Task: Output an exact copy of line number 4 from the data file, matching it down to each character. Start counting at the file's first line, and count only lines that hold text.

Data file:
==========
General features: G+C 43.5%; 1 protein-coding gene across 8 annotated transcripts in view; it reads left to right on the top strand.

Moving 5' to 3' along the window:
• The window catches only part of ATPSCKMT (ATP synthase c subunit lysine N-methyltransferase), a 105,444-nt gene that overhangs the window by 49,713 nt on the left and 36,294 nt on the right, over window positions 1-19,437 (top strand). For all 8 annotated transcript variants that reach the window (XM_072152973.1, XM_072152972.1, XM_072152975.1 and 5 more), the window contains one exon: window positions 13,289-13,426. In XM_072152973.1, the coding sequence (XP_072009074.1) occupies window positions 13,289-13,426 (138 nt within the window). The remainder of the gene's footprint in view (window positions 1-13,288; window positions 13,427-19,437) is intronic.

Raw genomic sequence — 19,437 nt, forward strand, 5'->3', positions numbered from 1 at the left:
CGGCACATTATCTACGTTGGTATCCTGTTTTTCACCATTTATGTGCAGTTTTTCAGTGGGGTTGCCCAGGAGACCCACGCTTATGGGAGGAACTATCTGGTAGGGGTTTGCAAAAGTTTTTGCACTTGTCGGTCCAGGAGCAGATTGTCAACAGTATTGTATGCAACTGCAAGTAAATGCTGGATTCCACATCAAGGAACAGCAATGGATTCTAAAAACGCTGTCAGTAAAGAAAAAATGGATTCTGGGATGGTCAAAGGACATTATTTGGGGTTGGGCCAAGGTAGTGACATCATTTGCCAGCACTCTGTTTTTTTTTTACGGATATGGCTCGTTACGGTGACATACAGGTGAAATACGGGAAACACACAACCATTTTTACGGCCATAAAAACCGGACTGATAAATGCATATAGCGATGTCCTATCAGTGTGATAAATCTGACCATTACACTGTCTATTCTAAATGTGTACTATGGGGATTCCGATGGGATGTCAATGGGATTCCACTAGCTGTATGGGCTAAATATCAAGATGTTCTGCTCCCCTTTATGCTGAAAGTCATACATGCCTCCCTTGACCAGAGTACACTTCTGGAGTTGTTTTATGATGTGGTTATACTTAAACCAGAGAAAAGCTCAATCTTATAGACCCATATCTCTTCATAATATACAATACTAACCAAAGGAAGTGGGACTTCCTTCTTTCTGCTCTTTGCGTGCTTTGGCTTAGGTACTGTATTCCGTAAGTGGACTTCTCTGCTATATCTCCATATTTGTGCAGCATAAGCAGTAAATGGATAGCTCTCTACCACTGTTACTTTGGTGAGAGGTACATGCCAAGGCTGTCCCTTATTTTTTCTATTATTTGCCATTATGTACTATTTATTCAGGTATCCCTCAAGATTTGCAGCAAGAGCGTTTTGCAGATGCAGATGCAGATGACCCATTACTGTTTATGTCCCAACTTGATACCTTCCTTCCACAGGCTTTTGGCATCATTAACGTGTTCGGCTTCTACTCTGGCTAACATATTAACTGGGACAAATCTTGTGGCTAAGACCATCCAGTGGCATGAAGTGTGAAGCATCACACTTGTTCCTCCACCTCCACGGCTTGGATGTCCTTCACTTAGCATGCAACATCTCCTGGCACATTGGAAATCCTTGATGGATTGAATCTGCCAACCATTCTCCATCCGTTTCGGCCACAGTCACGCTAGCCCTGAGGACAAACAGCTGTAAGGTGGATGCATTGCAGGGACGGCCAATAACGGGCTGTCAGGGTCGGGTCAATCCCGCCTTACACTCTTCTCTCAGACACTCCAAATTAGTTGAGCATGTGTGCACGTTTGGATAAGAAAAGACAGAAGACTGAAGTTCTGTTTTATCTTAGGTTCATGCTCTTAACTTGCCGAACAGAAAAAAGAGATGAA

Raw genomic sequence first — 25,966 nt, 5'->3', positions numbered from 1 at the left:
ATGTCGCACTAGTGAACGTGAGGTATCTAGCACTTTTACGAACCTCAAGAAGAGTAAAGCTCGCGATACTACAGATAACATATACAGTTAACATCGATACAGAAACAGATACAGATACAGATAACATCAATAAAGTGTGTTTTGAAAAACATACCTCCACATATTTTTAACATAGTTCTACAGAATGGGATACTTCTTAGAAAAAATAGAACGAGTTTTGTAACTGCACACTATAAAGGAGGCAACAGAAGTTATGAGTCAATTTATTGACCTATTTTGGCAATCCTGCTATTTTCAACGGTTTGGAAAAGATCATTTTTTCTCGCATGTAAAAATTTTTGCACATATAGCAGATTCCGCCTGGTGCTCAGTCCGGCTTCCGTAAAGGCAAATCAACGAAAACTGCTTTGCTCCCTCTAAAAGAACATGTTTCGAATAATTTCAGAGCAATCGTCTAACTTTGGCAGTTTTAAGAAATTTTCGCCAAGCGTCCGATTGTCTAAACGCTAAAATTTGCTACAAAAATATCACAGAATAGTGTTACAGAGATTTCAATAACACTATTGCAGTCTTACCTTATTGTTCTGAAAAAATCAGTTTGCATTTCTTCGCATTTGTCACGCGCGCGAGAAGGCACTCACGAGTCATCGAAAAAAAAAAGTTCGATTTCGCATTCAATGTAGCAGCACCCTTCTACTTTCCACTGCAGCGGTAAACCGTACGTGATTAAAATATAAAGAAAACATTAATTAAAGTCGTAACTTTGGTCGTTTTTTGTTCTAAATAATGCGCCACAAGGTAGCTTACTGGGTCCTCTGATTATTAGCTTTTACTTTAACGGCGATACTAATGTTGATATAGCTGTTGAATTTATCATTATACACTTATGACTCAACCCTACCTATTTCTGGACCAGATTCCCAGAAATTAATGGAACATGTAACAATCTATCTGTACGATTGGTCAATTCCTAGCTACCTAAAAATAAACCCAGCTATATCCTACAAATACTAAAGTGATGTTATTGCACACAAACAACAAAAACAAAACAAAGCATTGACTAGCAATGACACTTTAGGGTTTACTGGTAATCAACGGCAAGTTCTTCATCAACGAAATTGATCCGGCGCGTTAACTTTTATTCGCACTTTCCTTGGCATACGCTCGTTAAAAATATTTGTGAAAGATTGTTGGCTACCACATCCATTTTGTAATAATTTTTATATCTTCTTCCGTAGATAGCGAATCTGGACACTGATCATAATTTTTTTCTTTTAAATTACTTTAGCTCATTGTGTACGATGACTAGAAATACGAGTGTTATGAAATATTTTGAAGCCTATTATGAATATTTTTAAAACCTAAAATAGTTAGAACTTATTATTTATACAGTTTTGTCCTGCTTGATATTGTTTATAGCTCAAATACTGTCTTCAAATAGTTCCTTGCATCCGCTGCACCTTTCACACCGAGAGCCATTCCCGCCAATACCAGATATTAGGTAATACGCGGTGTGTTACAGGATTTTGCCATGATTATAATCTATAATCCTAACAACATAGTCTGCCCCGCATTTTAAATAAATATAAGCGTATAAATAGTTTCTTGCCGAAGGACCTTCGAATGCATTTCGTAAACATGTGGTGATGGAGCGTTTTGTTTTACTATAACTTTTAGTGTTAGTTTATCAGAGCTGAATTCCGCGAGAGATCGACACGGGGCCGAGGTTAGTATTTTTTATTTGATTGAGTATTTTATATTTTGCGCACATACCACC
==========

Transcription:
Raw genomic sequence — 19,437 nt, forward strand, 5'->3', positions numbered from 1 at the left: